Graduate School
39

Knew he eventually wanted to go to industry. Draft deferred due to graduate school. Only had three years to finish. Studying locoweed. Research failed, switched to cardiac alglycones. Advisor Elderfield typically away from lab. Program run by Gus Fried.

New York in the War Years
55

Influx of Jewish scientists during the war years. What they did in New York. Racism. What was going on with the war effort.

Getting a Job
57

Interviewed with all of the major chemical companies. Connection to Thomas and Hochwalt at Monsanto through Elderfield. Got offers everywhere he interviewed. Desire to go west related to college road trip in 1936. Chose Dayton lab.

Dayton Laboratories
61

There for a year and a half. Very little work on war projects. Minor work on purifying explosives. Lab explosion in graduate school. Work on acetylene. Other Monsanto projects. Lax safety standards in labs during this time.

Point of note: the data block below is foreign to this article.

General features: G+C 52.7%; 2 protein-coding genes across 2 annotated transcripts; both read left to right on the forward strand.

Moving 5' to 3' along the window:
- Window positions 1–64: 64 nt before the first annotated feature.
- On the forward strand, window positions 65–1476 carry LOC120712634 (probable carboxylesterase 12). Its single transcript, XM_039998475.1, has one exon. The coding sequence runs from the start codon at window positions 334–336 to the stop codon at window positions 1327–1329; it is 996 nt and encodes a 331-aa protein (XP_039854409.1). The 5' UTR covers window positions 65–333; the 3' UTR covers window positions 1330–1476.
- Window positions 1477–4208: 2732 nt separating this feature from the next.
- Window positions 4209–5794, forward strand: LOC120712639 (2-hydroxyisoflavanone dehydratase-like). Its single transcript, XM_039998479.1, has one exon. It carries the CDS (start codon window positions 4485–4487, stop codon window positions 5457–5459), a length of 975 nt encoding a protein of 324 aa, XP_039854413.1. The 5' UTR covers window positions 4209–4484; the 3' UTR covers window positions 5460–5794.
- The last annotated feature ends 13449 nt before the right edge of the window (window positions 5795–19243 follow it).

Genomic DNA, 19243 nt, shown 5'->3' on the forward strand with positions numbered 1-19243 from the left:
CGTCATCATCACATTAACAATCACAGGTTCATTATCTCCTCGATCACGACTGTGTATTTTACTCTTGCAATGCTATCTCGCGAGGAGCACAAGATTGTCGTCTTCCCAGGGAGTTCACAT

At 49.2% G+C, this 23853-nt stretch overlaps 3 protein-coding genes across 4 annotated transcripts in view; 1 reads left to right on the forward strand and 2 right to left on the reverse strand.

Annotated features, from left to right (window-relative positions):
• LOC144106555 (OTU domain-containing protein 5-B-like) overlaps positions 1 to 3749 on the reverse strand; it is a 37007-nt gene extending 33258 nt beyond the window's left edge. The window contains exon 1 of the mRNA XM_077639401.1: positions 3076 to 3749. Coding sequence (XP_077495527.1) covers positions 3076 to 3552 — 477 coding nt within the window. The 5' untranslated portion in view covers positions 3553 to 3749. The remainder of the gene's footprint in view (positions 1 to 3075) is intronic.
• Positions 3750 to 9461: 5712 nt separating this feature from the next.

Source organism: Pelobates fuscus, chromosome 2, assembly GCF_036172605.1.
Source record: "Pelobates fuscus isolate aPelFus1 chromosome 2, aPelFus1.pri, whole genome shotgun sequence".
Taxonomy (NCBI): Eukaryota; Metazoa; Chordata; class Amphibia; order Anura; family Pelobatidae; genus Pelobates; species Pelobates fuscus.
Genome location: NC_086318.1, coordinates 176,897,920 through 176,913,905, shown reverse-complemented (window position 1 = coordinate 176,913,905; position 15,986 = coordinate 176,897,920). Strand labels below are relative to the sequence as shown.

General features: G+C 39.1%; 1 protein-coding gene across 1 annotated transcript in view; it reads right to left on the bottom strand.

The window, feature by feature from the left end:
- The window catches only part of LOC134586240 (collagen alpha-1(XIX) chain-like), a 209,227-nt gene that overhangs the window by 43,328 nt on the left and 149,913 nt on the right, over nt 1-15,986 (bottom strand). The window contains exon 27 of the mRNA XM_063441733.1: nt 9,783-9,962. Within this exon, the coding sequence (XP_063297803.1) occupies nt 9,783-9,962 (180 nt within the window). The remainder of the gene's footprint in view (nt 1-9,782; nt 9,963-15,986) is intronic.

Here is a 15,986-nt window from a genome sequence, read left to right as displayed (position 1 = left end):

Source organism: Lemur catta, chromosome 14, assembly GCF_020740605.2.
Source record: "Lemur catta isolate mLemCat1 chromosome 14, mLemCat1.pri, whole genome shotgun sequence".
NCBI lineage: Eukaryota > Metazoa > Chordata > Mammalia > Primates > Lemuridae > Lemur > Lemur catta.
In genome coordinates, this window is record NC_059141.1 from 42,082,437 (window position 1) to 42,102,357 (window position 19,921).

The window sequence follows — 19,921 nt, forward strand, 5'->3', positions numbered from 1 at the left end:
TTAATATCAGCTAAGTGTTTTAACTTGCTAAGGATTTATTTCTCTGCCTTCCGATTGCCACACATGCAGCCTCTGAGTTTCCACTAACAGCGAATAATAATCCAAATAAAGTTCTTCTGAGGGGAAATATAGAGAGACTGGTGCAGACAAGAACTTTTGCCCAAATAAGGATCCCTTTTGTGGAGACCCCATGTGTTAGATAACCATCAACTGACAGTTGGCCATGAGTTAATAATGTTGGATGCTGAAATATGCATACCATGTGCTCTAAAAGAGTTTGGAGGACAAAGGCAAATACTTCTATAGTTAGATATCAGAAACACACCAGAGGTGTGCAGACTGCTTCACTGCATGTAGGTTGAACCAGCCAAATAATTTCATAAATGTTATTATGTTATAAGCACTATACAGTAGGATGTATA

Move to St. Louis
65

Met his wife there. Initial work on plasticizers. Work on production of lignin vanillin.

Steroid Chemistry
70

Monsanto's interest in steroids. Company sponsored post-doc at Harvard. Woodward's personality. Lunches with Woodward and Brutcher. Life in Cambridge. Weekend trips to Rhode Island. Upjohn beat them to total steroid synthesis. Jealousy over Woodward's natural ability. Synthetic caffeine and Coca Cola.

Lunch
81

Discussion of Woodward, education, and mutual acquaintances from Monsanto.

Monsanto in the Post War years
84

Shifts in management. Work on kinetics. Early hydrogenation work. Extracting Maltol from larch bark. Asymmetric hydrogenation. Gilbert Stork. Dealing with the patent office at Monsanto. Race to publish.